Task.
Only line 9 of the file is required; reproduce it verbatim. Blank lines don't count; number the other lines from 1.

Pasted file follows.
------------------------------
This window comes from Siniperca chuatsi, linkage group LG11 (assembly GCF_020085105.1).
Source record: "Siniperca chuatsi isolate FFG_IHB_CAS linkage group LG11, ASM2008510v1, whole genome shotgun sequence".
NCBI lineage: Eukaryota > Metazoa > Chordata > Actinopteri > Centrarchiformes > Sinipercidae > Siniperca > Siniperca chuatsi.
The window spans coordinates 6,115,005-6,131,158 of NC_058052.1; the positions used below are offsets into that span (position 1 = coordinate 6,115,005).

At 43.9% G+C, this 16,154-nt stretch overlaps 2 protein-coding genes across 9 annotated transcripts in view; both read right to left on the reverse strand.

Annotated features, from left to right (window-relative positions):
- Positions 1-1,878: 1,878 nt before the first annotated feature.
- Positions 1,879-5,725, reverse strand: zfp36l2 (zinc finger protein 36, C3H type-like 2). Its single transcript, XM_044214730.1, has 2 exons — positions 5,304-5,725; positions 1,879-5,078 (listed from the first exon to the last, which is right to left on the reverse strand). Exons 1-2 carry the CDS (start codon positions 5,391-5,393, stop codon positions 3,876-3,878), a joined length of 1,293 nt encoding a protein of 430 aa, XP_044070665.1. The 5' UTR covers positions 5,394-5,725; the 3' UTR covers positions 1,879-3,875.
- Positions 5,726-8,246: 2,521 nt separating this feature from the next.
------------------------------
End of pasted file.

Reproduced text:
- Positions 5,726-8,246: 2,521 nt separating this feature from the next.